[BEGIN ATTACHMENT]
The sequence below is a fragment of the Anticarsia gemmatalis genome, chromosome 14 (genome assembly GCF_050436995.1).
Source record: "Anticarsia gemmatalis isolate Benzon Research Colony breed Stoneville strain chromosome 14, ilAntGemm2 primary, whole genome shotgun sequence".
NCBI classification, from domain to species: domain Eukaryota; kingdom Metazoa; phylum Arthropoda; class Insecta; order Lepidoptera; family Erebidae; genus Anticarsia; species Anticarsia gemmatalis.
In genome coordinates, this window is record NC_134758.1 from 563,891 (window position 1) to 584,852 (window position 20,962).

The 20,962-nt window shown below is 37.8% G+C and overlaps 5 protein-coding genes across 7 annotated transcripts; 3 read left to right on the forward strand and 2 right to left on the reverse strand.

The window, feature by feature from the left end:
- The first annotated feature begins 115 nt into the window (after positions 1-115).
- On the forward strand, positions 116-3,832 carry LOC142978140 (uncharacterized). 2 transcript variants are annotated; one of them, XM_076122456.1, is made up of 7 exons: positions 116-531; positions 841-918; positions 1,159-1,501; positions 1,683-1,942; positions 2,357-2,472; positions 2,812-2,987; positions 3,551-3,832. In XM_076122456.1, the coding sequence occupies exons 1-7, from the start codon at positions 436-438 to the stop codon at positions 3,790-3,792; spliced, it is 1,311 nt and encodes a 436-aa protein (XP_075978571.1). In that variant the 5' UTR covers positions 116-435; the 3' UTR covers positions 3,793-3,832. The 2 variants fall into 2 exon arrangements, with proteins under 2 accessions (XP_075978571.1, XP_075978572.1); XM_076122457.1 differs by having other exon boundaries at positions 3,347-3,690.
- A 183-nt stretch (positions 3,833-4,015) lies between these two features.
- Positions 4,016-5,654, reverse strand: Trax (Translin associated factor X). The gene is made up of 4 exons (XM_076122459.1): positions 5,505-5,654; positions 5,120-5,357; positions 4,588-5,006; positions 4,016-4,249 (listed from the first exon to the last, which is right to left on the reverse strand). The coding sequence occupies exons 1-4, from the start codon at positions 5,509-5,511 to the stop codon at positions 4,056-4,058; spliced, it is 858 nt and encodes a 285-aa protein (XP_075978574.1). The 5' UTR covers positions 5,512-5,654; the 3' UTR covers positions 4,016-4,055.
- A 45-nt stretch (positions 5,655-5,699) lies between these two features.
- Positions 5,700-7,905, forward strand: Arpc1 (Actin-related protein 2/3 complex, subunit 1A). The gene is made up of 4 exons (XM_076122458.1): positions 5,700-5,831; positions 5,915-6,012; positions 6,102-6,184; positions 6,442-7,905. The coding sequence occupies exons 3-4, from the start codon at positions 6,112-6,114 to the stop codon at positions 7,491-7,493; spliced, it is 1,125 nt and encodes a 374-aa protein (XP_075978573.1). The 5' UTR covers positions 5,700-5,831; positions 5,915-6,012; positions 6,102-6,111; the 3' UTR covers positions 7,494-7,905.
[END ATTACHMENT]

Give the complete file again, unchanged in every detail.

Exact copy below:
The sequence below is a fragment of the Anticarsia gemmatalis genome, chromosome 14 (genome assembly GCF_050436995.1).
Source record: "Anticarsia gemmatalis isolate Benzon Research Colony breed Stoneville strain chromosome 14, ilAntGemm2 primary, whole genome shotgun sequence".
NCBI classification, from domain to species: domain Eukaryota; kingdom Metazoa; phylum Arthropoda; class Insecta; order Lepidoptera; family Erebidae; genus Anticarsia; species Anticarsia gemmatalis.
In genome coordinates, this window is record NC_134758.1 from 563,891 (window position 1) to 584,852 (window position 20,962).

The 20,962-nt window shown below is 37.8% G+C and overlaps 5 protein-coding genes across 7 annotated transcripts; 3 read left to right on the forward strand and 2 right to left on the reverse strand.

The window, feature by feature from the left end:
- The first annotated feature begins 115 nt into the window (after positions 1-115).
- On the forward strand, positions 116-3,832 carry LOC142978140 (uncharacterized). 2 transcript variants are annotated; one of them, XM_076122456.1, is made up of 7 exons: positions 116-531; positions 841-918; positions 1,159-1,501; positions 1,683-1,942; positions 2,357-2,472; positions 2,812-2,987; positions 3,551-3,832. In XM_076122456.1, the coding sequence occupies exons 1-7, from the start codon at positions 436-438 to the stop codon at positions 3,790-3,792; spliced, it is 1,311 nt and encodes a 436-aa protein (XP_075978571.1). In that variant the 5' UTR covers positions 116-435; the 3' UTR covers positions 3,793-3,832. The 2 variants fall into 2 exon arrangements, with proteins under 2 accessions (XP_075978571.1, XP_075978572.1); XM_076122457.1 differs by having other exon boundaries at positions 3,347-3,690.
- A 183-nt stretch (positions 3,833-4,015) lies between these two features.
- Positions 4,016-5,654, reverse strand: Trax (Translin associated factor X). The gene is made up of 4 exons (XM_076122459.1): positions 5,505-5,654; positions 5,120-5,357; positions 4,588-5,006; positions 4,016-4,249 (listed from the first exon to the last, which is right to left on the reverse strand). The coding sequence occupies exons 1-4, from the start codon at positions 5,509-5,511 to the stop codon at positions 4,056-4,058; spliced, it is 858 nt and encodes a 285-aa protein (XP_075978574.1). The 5' UTR covers positions 5,512-5,654; the 3' UTR covers positions 4,016-4,055.
- A 45-nt stretch (positions 5,655-5,699) lies between these two features.
- Positions 5,700-7,905, forward strand: Arpc1 (Actin-related protein 2/3 complex, subunit 1A). The gene is made up of 4 exons (XM_076122458.1): positions 5,700-5,831; positions 5,915-6,012; positions 6,102-6,184; positions 6,442-7,905. The coding sequence occupies exons 3-4, from the start codon at positions 6,112-6,114 to the stop codon at positions 7,491-7,493; spliced, it is 1,125 nt and encodes a 374-aa protein (XP_075978573.1). The 5' UTR covers positions 5,700-5,831; positions 5,915-6,012; positions 6,102-6,111; the 3' UTR covers positions 7,494-7,905.